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Incomes in South Africa after the Fall of Apartheid


  • Leibbrandt Murray

    (University of Cape Town)

  • Levinsohn James A

    (Yale University)

  • McCrary Justin

    (University of California, Berkeley)


This paper examines changes in individual real incomes in South Africa between 1995 and 2000. We document substantial declineson the order of 40%in real incomes for both men and women. The brunt of the income decline appears to have been shouldered by the young and the non-White. We extend nonparametric methodologies to examine the role of changes in endowments, returns to these endowments and selection into and out of positive incomes as possible explanations for this income change. We argue that changes in respondent attributes are insufficient to explain this decline. For most groups, a (conservative) correction for selection into income recipiency explains some, but not all, of the income decline. For other groups, selection is a potential explanation for the income decline. Perhaps the most persuasive explanation of the evidence is substantial economic restructuring of the South African economy in which wages are not bid up to keep pace with price changes due to a differentially slack labor market.

Suggested Citation

  • Leibbrandt Murray & Levinsohn James A & McCrary Justin, 2010. "Incomes in South Africa after the Fall of Apartheid," Journal of Globalization and Development, De Gruyter, vol. 1(1), pages 1-62, January.
  • Handle: RePEc:bpj:globdv:v:1:y:2010:i:1:n:2

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    References listed on IDEAS

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    2. DiNardo, John & Fortin, Nicole M & Lemieux, Thomas, 1996. "Labor Market Institutions and the Distribution of Wages, 1973-1992: A Semiparametric Approach," Econometrica, Econometric Society, vol. 64(5), pages 1001-1044, September.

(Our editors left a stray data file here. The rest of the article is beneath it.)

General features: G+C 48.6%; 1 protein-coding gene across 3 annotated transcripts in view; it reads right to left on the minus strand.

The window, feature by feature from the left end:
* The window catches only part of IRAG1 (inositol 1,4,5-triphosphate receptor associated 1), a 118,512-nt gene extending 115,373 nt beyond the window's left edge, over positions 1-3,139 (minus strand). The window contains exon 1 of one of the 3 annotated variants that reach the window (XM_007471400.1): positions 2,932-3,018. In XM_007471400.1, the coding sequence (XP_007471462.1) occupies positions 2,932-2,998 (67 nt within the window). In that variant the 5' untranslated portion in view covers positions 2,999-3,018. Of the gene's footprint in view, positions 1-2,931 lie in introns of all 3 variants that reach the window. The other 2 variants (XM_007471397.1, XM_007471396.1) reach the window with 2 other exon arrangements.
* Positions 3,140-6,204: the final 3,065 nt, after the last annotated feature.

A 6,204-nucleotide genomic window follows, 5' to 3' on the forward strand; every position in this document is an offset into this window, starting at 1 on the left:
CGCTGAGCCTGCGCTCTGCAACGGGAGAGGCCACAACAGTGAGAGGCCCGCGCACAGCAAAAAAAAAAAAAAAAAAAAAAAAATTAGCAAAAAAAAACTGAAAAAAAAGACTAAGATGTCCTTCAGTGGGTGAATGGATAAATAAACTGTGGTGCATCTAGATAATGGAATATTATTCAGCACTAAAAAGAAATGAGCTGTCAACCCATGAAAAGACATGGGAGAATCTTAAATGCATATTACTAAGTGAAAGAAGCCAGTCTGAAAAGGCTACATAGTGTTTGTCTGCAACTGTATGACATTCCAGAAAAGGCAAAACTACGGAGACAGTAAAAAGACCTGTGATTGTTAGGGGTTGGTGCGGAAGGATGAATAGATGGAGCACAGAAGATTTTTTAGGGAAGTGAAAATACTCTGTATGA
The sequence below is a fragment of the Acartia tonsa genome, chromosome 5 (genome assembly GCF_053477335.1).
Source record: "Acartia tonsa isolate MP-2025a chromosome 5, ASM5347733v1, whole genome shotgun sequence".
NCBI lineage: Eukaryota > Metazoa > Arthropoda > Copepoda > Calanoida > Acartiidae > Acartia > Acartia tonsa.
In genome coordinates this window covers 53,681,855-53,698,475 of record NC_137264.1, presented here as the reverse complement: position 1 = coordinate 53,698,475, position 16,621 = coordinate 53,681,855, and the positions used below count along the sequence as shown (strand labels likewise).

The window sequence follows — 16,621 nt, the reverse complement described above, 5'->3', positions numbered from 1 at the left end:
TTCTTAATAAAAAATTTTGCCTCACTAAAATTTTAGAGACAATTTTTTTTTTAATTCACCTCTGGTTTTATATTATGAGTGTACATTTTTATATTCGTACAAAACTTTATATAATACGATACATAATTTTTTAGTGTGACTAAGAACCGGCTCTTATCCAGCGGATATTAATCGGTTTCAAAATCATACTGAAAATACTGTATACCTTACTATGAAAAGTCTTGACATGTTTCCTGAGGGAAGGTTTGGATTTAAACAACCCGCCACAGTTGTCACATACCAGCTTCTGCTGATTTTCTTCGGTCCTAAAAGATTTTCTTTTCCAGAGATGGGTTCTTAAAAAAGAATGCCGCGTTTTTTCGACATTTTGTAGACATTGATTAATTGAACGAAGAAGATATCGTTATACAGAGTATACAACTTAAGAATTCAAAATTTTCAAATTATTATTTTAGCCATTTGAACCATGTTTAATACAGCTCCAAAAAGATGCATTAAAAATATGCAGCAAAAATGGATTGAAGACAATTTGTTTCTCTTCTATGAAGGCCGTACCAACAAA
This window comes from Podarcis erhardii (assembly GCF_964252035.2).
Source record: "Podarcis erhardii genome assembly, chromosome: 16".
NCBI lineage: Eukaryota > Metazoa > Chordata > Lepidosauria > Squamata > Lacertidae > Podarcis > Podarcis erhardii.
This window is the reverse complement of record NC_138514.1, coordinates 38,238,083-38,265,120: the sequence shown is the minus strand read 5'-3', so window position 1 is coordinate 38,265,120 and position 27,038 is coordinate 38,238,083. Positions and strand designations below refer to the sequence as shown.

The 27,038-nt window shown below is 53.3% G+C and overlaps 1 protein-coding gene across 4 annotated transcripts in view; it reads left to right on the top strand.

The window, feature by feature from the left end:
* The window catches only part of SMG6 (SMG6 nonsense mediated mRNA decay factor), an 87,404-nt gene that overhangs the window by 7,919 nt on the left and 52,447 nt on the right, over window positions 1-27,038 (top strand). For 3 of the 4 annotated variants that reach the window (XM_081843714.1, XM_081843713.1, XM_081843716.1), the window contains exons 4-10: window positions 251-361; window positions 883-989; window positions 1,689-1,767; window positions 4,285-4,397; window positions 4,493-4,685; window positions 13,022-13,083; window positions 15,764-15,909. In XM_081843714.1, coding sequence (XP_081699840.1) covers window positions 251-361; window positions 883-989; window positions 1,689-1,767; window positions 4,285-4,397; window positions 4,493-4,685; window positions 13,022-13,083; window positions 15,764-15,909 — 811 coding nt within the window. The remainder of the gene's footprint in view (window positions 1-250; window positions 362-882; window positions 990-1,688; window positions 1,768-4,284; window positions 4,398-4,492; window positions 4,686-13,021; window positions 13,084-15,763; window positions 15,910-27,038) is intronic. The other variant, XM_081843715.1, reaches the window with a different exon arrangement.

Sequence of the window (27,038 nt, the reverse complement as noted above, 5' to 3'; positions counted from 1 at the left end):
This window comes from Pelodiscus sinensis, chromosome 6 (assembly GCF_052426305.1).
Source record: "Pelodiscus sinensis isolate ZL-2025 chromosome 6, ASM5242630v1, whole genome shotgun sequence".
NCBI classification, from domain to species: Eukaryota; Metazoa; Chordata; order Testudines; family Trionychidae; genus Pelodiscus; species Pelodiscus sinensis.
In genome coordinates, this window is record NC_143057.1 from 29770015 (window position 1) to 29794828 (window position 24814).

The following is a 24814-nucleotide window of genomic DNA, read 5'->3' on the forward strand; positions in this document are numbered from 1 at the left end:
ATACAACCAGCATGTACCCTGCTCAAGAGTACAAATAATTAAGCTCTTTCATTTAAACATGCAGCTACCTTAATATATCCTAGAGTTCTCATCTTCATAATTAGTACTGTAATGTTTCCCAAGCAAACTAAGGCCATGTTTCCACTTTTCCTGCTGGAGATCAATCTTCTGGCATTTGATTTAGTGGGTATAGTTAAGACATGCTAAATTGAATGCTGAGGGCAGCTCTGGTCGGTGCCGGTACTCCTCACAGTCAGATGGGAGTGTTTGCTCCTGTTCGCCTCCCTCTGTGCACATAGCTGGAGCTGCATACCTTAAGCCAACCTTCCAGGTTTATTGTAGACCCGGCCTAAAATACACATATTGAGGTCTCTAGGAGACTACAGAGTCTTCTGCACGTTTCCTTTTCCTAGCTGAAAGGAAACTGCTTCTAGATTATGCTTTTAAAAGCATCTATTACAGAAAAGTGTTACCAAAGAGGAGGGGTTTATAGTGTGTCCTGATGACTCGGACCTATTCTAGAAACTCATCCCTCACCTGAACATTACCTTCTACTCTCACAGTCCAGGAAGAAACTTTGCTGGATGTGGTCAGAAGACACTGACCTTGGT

3. Case, Anne & Deaton, Angus, 1998. "Large Cash Transfers to the Elderly in South Africa," Economic Journal, Royal Economic Society, vol. 108(450), pages 1330-1361, September.
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    7. Cally Ardington & David Lam & Murray Leibbrandt & Matthew Welch, 2005. "The Sensitivity of Estimates of Post-Apartheid Changes in South African Poverty and Inequality to key Data Imputations," SALDRU/CSSR Working Papers 106, Southern Africa Labour and Development Research Unit, University of Cape Town.
    8. Thomas Lemieux, 2002. "Decomposing changes in wage distributions: a unified approach," Canadian Journal of Economics, Canadian Economics Association, vol. 35(4), pages 646-688, November.
    9. Juhn, Chinhui & Murphy, Kevin M & Pierce, Brooks, 1993. "Wage Inequality and the Rise in Returns to Skill," Journal of Political Economy, University of Chicago Press, vol. 101(3), pages 410-442, June.
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    Cited by:

    1. Carrillo, Paul E. & Pope, Jaren C., 2012. "Are homes hot or cold potatoes? The distribution of marketing time in the housing market," Regional Science and Urban Economics, Elsevier, vol. 42(1-2), pages 189-197.
    2. Miquel Pellicer & Vimal Ranchhod & Mare Sarr & Eva Wegner, 2011. "Inequality Traps in South Africa: An overview and research agenda," SALDRU Working Papers 57, Southern Africa Labour and Development Research Unit, University of Cape Town.
    3. Afridi, Farzana & Dinkelman, Taryn & Mahajan, Kanika, 2016. "Why Are Fewer Married Women Joining the Work Force in India? A Decomposition Analysis over Two Decades," IZA Discussion Papers 9722, Institute for the Study of Labor (IZA).
    4. Pan, Yao, 2016. "Understanding the rural and urban household saving rise in China," Regional Science and Urban Economics, Elsevier, vol. 56(C), pages 46-59.

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